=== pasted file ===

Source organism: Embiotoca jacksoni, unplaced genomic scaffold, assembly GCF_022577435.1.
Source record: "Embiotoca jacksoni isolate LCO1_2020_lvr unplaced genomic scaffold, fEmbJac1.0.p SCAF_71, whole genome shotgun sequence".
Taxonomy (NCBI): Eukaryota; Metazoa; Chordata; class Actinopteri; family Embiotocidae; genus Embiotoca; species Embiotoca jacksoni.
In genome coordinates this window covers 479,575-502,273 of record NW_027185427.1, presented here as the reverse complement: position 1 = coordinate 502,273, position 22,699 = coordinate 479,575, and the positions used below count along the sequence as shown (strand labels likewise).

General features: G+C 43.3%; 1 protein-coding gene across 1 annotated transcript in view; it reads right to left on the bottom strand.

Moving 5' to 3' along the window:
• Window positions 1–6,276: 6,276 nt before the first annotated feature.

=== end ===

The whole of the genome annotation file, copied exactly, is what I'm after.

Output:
Source organism: Embiotoca jacksoni, unplaced genomic scaffold, assembly GCF_022577435.1.
Source record: "Embiotoca jacksoni isolate LCO1_2020_lvr unplaced genomic scaffold, fEmbJac1.0.p SCAF_71, whole genome shotgun sequence".
Taxonomy (NCBI): Eukaryota; Metazoa; Chordata; class Actinopteri; family Embiotocidae; genus Embiotoca; species Embiotoca jacksoni.
In genome coordinates this window covers 479,575-502,273 of record NW_027185427.1, presented here as the reverse complement: position 1 = coordinate 502,273, position 22,699 = coordinate 479,575, and the positions used below count along the sequence as shown (strand labels likewise).

General features: G+C 43.3%; 1 protein-coding gene across 1 annotated transcript in view; it reads right to left on the bottom strand.

Moving 5' to 3' along the window:
• Window positions 1–6,276: 6,276 nt before the first annotated feature.